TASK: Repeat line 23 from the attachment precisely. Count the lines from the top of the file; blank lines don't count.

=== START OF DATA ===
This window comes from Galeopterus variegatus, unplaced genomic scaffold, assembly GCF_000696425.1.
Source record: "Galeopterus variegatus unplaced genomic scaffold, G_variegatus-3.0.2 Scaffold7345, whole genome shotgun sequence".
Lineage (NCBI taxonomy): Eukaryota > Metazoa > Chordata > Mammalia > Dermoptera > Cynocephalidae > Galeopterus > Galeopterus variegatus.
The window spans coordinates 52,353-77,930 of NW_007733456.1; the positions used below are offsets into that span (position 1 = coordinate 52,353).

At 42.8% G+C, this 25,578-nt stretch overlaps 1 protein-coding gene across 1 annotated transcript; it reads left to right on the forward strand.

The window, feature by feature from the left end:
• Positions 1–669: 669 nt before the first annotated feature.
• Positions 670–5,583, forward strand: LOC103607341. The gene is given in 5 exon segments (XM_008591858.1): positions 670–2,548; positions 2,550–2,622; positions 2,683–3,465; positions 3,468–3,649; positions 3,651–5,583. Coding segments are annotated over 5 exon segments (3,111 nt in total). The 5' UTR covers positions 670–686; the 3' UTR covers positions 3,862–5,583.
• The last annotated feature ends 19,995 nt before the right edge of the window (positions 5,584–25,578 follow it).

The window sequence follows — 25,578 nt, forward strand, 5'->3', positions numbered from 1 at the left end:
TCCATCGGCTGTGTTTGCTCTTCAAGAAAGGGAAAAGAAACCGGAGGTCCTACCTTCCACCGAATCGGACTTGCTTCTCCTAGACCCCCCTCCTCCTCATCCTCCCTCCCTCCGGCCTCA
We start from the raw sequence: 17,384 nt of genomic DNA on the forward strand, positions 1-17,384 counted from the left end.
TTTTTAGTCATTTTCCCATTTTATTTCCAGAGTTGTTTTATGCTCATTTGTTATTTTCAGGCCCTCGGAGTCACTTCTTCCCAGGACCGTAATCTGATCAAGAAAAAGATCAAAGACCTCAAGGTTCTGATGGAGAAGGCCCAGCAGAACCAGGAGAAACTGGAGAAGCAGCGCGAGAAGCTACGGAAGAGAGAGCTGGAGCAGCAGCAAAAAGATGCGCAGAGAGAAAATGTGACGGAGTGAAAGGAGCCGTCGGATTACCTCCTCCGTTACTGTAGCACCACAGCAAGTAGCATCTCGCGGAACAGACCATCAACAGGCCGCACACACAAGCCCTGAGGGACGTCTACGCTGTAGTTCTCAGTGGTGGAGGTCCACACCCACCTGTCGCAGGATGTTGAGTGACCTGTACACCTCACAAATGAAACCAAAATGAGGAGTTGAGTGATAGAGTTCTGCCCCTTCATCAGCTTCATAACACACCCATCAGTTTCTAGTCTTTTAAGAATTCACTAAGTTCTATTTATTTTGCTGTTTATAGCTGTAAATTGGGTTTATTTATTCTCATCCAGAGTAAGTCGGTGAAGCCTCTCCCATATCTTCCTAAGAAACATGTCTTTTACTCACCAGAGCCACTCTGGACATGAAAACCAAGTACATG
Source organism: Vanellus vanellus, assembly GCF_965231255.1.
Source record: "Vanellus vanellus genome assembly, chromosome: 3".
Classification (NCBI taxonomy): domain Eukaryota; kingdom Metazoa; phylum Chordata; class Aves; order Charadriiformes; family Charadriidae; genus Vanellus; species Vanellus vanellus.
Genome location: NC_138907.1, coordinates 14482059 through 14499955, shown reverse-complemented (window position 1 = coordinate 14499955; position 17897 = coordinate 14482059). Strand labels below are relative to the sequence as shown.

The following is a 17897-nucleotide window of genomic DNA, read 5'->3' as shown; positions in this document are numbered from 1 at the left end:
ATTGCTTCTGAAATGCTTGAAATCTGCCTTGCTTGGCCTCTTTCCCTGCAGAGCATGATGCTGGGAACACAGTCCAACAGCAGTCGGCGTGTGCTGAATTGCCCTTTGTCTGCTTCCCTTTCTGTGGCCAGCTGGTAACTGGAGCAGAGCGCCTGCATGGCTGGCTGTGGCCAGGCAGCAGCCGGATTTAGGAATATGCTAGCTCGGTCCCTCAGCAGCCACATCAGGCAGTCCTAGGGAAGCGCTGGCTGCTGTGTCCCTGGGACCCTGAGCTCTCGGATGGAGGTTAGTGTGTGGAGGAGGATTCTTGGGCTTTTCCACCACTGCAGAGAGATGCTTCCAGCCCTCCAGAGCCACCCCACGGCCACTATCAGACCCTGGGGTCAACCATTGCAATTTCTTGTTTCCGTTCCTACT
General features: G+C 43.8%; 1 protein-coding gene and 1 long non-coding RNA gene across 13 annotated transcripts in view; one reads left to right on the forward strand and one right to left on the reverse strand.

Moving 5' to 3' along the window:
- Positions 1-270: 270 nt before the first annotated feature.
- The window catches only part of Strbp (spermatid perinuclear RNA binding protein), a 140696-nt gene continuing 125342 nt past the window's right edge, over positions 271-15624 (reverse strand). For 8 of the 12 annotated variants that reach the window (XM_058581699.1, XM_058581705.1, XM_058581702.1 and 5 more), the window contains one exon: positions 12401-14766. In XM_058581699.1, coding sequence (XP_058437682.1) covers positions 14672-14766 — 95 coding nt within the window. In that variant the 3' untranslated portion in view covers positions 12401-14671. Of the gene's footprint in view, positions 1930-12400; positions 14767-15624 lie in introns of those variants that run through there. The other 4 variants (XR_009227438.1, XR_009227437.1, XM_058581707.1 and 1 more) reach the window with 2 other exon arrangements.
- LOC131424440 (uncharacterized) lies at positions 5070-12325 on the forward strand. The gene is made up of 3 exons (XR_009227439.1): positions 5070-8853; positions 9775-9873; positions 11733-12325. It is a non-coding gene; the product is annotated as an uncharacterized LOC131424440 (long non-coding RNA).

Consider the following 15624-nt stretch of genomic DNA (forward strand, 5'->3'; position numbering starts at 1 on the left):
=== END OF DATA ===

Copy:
- The window catches only part of Strbp (spermatid perinuclear RNA binding protein), a 140696-nt gene continuing 125342 nt past the window's right edge, over positions 271-15624 (reverse strand). For 8 of the 12 annotated variants that reach the window (XM_058581699.1, XM_058581705.1, XM_058581702.1 and 5 more), the window contains one exon: positions 12401-14766. In XM_058581699.1, coding sequence (XP_058437682.1) covers positions 14672-14766 — 95 coding nt within the window. In that variant the 3' untranslated portion in view covers positions 12401-14671. Of the gene's footprint in view, positions 1930-12400; positions 14767-15624 lie in introns of those variants that run through there. The other 4 variants (XR_009227438.1, XR_009227437.1, XM_058581707.1 and 1 more) reach the window with 2 other exon arrangements.